UAE host Uzbekistan on Wednesday in one of the few Asian qualifying ties not being played out amid political tension.
Turmoil looms large over Olympic football qualifying
Asian qualifying for next year's Olympics gets into high gear this week with a double-header of games played against a backdrop of instability in parts of the Middle East.
Syria will play both their games away from home as fears grow of civil unrest and protests against the President Bashar Al Assad regime, injury-hit Australia's away tie with Iraq has been shifted out of the country over security concerns and Japan head to Bahrain who have endured political unrest.
Tuesday and Wednesday's games, followed by another six on Sunday, are the second and third installment of Asia's final qualifying round, with the top team in each of three groups gaining automatic berths at London 2012. The three runners-up will enter a round-robin for the prize of a play-off against a team from the African confederation.
The UAE, who are in Group B with Australia, Uzbekistan and Iraq, play the Uzbeks at Al Ain FC on Wednesday. Mahdi Ali's side are third in the group after recording a draw from their opening game with Australia. Al Wahda's Hamdan Al Kamali, Amer Omar, Salem Saleh and Adil Al Hosani have all been named in the squad.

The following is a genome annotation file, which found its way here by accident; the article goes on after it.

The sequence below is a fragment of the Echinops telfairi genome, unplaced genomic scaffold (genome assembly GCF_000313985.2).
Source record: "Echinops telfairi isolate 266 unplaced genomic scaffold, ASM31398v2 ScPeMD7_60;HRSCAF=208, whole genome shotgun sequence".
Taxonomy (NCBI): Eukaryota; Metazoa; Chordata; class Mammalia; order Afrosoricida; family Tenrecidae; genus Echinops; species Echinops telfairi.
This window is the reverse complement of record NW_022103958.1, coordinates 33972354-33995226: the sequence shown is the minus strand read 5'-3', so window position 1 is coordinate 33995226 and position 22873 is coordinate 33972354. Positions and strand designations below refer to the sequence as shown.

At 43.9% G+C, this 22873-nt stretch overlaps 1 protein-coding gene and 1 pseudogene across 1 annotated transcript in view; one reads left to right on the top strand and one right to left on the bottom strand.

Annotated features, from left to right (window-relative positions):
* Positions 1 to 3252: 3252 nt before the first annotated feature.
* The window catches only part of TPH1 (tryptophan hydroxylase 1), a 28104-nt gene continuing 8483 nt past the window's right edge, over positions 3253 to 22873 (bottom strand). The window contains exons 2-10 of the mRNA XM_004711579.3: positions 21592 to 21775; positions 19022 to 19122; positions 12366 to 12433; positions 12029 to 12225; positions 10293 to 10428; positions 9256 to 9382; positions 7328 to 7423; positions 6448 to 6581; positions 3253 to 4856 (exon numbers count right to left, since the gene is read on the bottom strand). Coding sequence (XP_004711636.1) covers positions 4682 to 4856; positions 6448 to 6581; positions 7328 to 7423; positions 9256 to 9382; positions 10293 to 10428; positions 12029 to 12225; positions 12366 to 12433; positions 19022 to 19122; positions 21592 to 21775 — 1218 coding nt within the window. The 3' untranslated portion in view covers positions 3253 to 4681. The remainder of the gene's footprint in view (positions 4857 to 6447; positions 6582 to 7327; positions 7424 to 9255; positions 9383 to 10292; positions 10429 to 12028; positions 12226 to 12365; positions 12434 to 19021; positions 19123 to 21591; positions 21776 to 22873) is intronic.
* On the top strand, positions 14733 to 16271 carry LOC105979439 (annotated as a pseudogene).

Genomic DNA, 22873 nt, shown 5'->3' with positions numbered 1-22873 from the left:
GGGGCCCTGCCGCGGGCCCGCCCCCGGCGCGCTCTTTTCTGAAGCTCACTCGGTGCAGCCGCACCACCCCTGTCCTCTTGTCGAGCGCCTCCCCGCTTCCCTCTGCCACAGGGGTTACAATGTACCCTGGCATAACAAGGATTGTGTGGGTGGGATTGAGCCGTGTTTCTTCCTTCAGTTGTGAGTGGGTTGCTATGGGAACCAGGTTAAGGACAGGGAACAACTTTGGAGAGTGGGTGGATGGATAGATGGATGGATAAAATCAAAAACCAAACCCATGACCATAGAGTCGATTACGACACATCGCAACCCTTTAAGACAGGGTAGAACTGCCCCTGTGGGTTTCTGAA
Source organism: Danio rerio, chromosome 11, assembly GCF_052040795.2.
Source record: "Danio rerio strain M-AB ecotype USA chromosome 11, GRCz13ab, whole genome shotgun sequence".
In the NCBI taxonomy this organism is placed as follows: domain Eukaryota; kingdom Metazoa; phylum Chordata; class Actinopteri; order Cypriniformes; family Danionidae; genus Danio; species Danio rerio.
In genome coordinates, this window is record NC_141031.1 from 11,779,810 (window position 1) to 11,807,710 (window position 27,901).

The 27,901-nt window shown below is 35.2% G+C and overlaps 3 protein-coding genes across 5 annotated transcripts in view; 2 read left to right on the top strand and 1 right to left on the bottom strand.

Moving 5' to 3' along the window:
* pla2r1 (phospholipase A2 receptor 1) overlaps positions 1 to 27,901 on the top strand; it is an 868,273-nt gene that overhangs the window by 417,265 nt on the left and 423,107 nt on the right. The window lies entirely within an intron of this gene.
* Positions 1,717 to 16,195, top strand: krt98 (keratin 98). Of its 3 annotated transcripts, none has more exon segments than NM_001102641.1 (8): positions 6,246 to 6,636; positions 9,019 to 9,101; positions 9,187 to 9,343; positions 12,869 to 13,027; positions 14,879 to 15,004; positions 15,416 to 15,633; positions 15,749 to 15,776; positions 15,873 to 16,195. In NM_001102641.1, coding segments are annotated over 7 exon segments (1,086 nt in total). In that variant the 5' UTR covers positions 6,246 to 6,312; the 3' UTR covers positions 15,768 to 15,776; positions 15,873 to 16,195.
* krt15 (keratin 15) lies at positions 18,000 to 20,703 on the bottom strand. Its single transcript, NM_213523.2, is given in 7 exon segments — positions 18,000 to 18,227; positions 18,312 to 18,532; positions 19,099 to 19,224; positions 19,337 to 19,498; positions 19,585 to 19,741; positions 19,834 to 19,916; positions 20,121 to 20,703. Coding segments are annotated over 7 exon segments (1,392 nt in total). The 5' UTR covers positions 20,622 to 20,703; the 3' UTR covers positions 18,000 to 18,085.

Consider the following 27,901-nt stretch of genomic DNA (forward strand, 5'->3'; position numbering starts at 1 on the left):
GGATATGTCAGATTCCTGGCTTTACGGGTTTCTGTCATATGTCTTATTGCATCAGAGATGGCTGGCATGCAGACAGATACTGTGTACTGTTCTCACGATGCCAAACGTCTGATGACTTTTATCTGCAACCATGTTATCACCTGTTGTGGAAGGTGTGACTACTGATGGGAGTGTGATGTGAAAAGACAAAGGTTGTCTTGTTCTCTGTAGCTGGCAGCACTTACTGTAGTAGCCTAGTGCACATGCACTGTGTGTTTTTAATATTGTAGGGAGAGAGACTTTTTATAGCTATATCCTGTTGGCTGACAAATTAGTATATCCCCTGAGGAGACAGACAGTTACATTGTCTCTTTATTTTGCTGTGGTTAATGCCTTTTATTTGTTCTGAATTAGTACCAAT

Uzbekistan top the Group, South Korea, Asia's top-ranked Under 23 outfit, got off to a winning start in Group A against Oman two months ago, while Japan and Syria are level on points at the top of Group C.
Australia will try to bounce back from September's disappointing 0-0 home draw with UAE as they face Iraq on Tuesday in Doha, where South Korea will play Qatar a day later.
Aurelio Vidmar's "Olyroos" will take on the Iraqis, who are playing all their home fixtures abroad on orders on security advice, without striker Marko Jesic, who needs surgery for an ingrown hair.
The Newcastle Jets marksman has been replaced by Cameron Edwards, who plays for Reading in the English second tier. Australia will then return to Sydney to play Uzbekistan on Sunday.
"After drawing our opening match against the UAE we need to get a good result from these two matches to give us the best possible chance of qualifying for the Olympics," Vidmar said.
"With injuries to a number of players we have used in the previous matches, we've selected a few new faces following our recent training camp in Sydney," he told the Football Federation Australia (FFA) website.
"It will be up to these players to take their opportunity and step up to the challenge ahead."
Japan's game in Manama, scene of long-running political protests, on Tuesday will be followed by Sunday's visit from Syria, whose country is also in the grip of bloody upheaval with 24 protesters killed last week.
And media reports said Malaysia's team will fly home on a chartered plane from Jakarta late on Monday after their Southeast Asian Games final against Indonesia, to give their players some rest before facing Syria on Wednesday.
Men's football is played as an U23 tournament at the Olympics, although the rules allow for three over-age players. The group stage wraps up in March next year.